4. Of course, all questions are welcome. The temperatures delta trigger has been replaced with focuser temperature compensation by the developer which seems to be more efficient( opinions will differ of course). I use a 14.5” f/4.5 Newtonian in the Atacama desert and focus every 45 minutes all year round. The great thing about temp comp is that it is adjusting focus all night for you. This leads to less focusing and more imaging.
  5. You’re welcome. There is also an hour long video tutorial explaining everything about automation in prism in the tutorials section for your reference.
  6. Apologies, I am on a plane to NEAF and it is hard to juggle things on a phone indeed, the GSC-ACT catalog is built in and is very good for wide to medium FOVs. I have the USNO and UCAC4 on my site if you wish to grab them from the download section. These are massive.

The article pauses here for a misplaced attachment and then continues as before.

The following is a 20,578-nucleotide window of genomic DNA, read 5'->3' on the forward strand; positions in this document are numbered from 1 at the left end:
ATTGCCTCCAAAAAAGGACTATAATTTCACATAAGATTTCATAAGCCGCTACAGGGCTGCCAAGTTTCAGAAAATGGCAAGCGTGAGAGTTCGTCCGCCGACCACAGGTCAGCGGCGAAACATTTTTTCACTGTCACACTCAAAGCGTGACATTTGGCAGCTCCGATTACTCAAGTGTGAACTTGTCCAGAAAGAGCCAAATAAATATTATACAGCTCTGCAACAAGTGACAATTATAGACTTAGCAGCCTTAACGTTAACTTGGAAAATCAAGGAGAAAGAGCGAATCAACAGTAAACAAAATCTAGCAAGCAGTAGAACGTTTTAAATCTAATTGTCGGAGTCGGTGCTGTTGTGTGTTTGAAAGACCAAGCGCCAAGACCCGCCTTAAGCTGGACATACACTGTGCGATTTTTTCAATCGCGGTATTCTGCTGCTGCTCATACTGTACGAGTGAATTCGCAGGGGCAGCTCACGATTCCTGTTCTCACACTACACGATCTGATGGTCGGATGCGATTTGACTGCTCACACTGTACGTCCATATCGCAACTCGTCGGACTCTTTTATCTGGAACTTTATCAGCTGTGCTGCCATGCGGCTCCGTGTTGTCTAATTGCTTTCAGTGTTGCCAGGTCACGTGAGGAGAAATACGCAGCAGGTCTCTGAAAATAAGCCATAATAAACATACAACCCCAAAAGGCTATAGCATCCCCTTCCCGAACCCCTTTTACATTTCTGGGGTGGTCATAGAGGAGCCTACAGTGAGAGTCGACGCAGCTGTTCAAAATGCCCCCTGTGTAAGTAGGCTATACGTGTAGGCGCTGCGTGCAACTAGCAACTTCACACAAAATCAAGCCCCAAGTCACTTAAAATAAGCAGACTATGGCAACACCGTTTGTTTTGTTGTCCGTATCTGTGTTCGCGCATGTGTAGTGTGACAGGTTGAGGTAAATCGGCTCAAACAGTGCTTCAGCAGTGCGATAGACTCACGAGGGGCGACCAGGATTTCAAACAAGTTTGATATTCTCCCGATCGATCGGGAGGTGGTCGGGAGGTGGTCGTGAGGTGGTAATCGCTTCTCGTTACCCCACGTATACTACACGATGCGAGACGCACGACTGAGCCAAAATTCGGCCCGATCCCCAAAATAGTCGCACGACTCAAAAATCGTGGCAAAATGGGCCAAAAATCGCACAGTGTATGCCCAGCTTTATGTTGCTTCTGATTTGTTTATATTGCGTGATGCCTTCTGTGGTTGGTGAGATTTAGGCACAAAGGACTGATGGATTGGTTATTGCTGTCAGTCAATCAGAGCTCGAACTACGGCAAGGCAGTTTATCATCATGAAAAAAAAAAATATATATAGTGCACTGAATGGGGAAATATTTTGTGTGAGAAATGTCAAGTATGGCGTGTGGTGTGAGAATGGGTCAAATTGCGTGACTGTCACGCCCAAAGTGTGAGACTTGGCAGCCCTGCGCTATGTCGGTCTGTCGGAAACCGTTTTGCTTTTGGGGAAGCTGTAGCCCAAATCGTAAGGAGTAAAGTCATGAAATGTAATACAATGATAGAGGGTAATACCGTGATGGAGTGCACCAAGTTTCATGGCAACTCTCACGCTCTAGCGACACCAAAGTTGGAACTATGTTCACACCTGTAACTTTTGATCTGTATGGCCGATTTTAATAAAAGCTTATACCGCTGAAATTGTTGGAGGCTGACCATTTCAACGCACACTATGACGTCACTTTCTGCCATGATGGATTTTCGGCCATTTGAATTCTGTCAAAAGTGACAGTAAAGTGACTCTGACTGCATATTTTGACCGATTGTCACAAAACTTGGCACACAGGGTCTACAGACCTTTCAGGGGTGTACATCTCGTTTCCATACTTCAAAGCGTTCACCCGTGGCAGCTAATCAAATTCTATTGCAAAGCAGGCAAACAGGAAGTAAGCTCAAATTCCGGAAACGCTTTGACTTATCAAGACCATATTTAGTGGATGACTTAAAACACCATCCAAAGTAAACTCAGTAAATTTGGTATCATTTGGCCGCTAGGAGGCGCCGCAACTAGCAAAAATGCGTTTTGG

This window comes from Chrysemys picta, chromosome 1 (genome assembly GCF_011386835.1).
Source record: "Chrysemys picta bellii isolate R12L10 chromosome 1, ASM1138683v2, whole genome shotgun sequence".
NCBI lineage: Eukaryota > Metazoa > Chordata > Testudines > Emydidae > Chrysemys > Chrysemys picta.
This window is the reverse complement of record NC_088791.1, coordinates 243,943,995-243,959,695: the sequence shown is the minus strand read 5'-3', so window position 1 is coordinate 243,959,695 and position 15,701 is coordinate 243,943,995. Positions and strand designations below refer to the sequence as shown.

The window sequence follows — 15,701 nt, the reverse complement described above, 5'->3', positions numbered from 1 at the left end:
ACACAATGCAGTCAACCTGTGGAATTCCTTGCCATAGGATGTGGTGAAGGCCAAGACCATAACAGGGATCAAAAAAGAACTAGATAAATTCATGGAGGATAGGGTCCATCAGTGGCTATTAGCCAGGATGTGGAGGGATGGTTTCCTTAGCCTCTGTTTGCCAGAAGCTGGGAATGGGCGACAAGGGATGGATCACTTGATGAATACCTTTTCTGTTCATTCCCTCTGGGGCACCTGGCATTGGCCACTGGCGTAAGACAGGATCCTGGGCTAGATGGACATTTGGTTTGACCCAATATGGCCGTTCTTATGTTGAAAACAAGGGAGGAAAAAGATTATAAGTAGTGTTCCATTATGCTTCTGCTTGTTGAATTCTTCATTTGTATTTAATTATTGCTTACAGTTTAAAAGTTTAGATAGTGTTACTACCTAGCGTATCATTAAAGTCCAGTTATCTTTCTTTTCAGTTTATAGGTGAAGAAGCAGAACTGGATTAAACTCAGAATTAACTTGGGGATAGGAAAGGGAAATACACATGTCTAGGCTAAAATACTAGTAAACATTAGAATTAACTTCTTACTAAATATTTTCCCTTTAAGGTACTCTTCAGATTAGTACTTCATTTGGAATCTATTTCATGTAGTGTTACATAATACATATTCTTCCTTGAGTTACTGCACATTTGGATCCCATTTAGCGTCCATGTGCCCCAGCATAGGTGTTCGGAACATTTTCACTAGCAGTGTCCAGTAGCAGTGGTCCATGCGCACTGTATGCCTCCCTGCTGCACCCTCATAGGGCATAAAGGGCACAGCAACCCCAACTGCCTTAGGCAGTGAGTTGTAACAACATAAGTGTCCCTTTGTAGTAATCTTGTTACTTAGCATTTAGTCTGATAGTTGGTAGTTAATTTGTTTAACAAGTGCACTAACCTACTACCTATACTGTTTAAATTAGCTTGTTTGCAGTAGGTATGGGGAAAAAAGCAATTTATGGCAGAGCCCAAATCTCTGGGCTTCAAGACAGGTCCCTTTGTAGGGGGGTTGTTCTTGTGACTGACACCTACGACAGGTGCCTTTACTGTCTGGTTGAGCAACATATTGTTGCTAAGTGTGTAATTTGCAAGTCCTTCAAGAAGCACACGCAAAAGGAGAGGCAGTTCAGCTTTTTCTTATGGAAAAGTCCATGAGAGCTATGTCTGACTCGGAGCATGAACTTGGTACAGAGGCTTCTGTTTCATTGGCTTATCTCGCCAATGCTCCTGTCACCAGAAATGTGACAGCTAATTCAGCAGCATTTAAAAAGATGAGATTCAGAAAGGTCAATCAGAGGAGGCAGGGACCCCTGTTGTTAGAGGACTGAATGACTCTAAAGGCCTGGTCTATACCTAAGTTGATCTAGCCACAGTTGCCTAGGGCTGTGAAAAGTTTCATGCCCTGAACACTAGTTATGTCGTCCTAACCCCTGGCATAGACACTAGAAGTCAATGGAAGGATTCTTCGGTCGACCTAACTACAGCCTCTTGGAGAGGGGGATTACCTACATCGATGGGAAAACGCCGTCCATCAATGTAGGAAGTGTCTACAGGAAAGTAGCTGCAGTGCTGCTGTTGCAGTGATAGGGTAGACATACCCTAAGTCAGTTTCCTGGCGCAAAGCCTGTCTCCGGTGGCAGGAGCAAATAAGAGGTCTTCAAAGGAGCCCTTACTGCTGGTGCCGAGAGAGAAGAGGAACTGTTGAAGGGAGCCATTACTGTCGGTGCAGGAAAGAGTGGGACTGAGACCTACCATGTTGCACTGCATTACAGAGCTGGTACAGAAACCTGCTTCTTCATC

7. Thanks. Meridian flips are handled in the automatic observation (automation in prism) and it is a rather simple procedure. One thing of note here: the driver of your mount must be set up properly for your equipment. Let’s take an example. Imagine that you want to perform a meridian flip at the meridian ( or time 0), you just tell prism to stop 5 minutes of time before the meridian and go 5 minutes after the meridian to intercept the object. What will happen is that PRISM will stop 5 minutes before the limit you set, then asks the mount to go 5 minutes after. At this point, as soon as the slew command is given, your driver will flip the meridian. Prism will position the scope 5 minutes after the meridian and stop sidereal tracking to wait for the object. At the intersect, resumes tracking, plate solves, refocuses( if you wish) and resumes imaging.